Here's What You Need to Know About Extending a Last-Minute Wedding Invitation to a New Friend

Made a new friend before the big day? As it turns out, you can send an invite to someone who wasn't on your original guest list.

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Photo: Ben Christensen Photography

We've all met someone new and felt an instant connection, so what should you do if you make a new friend after you've already sent out your wedding save-the-dates? According to Debi Lilly, owner of A Perfect Event, you can extend a wedding invite at the last minute, but it's important to do so tactfully. Follow these five tips to ensure your new pal feels like a valued wedding guest instead a of a B-list attendee.

Think About Logistics

If you're thinking about inviting a new friend to your wedding, Lilly says you must first consider the logistics. "In some cases, it's easy to add new guests to your wedding list, and in other cases, it's not," she says, adding that venue size, seating space, and budget can all affect your ability to include your new pal. "Add new friends to your guest list when it's easy to do so. Otherwise, explain that you wish you could invite them to the wedding, but due to tight space at the reception, it simply isn't possible."

Explain Your Decision

Worried that a last-minute invite will make your new friend feel like a B-list substitute? Lilly recommends saying something like, "I'd love for you to join us at our wedding. I would've included you on the original guest list, but we didn't become close until very recently." Chances are, your friend will completely understand and will be honored to receive the invitation.

Always Send a Formal Invitation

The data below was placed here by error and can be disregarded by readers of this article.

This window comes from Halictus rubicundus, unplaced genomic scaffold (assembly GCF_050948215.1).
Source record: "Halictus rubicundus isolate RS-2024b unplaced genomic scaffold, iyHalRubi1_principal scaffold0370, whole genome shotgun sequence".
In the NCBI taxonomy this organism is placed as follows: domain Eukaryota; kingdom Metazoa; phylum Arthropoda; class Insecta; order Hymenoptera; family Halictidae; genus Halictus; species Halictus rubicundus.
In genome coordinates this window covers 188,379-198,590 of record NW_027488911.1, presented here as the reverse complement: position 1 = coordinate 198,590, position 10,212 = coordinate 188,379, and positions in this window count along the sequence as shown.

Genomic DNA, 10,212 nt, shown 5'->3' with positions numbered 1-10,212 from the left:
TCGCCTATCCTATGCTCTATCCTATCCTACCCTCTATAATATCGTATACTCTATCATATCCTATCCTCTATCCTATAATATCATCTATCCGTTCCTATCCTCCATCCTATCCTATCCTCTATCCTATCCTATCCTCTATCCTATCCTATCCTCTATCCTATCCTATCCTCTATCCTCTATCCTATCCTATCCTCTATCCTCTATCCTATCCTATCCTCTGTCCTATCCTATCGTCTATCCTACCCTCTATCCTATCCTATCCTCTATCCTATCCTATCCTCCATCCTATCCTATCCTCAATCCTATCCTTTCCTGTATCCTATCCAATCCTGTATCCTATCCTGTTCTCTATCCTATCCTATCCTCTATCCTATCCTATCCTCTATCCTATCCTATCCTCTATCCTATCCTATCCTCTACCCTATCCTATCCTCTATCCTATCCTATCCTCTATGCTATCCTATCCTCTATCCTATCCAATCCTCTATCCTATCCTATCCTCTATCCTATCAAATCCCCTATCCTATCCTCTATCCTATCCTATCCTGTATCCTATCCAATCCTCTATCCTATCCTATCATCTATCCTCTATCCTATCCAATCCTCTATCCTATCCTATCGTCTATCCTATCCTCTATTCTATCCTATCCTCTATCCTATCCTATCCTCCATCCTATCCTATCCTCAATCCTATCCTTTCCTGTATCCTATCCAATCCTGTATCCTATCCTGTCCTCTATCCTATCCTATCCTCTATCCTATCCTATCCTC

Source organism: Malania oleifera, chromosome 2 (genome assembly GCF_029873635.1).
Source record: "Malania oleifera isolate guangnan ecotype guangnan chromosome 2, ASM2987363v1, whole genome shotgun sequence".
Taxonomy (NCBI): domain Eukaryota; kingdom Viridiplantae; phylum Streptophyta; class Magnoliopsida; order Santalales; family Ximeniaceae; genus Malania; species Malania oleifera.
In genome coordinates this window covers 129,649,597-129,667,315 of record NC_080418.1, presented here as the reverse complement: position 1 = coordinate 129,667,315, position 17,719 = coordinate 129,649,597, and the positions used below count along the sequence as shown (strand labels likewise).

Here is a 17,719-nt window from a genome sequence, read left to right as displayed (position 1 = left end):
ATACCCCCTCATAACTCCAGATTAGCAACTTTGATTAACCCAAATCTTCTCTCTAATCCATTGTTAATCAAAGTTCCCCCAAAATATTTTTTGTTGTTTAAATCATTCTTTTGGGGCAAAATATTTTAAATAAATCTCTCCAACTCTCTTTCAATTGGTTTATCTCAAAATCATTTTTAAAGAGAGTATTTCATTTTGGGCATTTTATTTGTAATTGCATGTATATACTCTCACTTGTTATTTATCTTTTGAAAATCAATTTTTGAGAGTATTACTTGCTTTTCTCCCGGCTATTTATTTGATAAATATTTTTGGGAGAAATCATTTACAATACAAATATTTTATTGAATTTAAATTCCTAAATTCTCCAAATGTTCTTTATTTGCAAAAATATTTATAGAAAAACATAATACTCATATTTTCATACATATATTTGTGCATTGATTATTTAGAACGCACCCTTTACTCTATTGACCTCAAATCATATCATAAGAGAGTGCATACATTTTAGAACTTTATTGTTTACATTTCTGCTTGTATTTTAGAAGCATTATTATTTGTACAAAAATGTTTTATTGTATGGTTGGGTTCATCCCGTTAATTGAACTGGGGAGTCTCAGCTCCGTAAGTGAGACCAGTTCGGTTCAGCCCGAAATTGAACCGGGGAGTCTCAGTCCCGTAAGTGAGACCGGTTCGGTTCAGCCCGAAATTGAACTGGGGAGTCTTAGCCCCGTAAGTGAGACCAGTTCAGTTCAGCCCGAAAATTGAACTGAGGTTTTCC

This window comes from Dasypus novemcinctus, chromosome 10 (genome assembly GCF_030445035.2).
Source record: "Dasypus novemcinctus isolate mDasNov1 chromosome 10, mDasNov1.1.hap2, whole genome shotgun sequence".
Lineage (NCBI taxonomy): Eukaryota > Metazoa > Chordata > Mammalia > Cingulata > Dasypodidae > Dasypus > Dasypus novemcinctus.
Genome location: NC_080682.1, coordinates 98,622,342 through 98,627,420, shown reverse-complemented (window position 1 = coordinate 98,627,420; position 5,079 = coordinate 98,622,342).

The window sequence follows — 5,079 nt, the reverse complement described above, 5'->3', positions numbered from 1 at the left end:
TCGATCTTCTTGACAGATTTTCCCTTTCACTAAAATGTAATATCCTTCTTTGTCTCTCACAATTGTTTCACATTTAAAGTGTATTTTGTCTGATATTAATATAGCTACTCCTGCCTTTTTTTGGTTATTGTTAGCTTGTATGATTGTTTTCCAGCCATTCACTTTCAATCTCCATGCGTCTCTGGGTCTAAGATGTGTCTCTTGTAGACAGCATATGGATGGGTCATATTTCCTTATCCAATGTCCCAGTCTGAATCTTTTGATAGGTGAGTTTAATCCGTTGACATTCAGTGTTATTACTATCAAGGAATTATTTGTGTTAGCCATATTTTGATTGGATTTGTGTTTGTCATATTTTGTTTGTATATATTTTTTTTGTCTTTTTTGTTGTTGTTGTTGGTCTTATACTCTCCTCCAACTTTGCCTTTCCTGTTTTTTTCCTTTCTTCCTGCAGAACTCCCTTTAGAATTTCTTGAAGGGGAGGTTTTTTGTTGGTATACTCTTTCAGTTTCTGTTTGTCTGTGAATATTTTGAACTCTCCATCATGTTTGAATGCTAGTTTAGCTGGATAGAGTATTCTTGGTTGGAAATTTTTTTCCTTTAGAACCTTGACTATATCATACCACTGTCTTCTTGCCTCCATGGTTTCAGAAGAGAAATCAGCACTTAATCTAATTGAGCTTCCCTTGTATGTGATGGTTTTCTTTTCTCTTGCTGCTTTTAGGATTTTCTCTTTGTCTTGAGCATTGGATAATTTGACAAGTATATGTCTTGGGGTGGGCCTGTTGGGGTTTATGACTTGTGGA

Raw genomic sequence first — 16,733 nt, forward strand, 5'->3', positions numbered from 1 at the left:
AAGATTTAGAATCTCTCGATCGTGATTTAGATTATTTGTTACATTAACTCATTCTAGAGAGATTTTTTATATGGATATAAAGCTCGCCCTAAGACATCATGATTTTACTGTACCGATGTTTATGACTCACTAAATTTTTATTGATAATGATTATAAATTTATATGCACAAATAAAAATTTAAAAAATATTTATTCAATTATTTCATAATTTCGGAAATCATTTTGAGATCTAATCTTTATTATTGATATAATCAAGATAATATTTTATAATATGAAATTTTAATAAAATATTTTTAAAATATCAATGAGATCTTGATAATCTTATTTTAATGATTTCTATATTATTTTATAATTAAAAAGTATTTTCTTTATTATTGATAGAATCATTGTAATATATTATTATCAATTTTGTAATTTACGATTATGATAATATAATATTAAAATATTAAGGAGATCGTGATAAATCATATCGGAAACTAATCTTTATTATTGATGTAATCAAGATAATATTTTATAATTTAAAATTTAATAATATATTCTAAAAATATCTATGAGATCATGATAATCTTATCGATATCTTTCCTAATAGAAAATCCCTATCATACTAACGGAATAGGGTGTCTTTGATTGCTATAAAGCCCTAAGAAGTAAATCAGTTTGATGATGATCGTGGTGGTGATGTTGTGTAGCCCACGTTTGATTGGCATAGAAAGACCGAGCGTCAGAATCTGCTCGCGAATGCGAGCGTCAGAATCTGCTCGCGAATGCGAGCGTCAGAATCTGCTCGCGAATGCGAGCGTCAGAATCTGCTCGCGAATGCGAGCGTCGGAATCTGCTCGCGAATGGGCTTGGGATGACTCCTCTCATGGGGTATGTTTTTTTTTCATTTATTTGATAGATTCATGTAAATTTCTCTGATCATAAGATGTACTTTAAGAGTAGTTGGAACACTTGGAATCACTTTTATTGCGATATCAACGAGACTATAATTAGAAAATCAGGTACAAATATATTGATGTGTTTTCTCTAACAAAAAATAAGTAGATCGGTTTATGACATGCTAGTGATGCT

Lilly reminds the bride and groom to send a formal wedding invitation, even if it's close to the wedding date. This will make them feel like a valued part of the wedding. If you're running short on time, though, you may want to ask them in person or over the phone, too.

Don't Wait Too Long

People are busy, so if you're on the fence about extending a last-minute wedding invitation, do so as early as possible. "One month prior is a great cut off-for etiquette's sake, so guests have advanced notice to plan for the wedding," says Lilly. Another reason to not wait too long before sending invites: Vendors need to accommodate the extra headcount. According to Debbie Geller, owner of Geller Events, "The caterer needs to know about any additional guests. Don't forget rentals, since you'll need to include an extra chair, chargers, dishes, and so forth. You should also plan for the little things like menus and favors."

Let Them Know There's No Pressure to Attend

No matter what, don't pressure your new friend to attend the celebration. Weddings are a big time and money commitment, and this person didn't have time to account for scheduling conflicts or budget constraints. Additionally, you should explicitly say that you don't expect a wedding gift; you certainly don't want people digging into their savings account to buy an expensive present on short notice.

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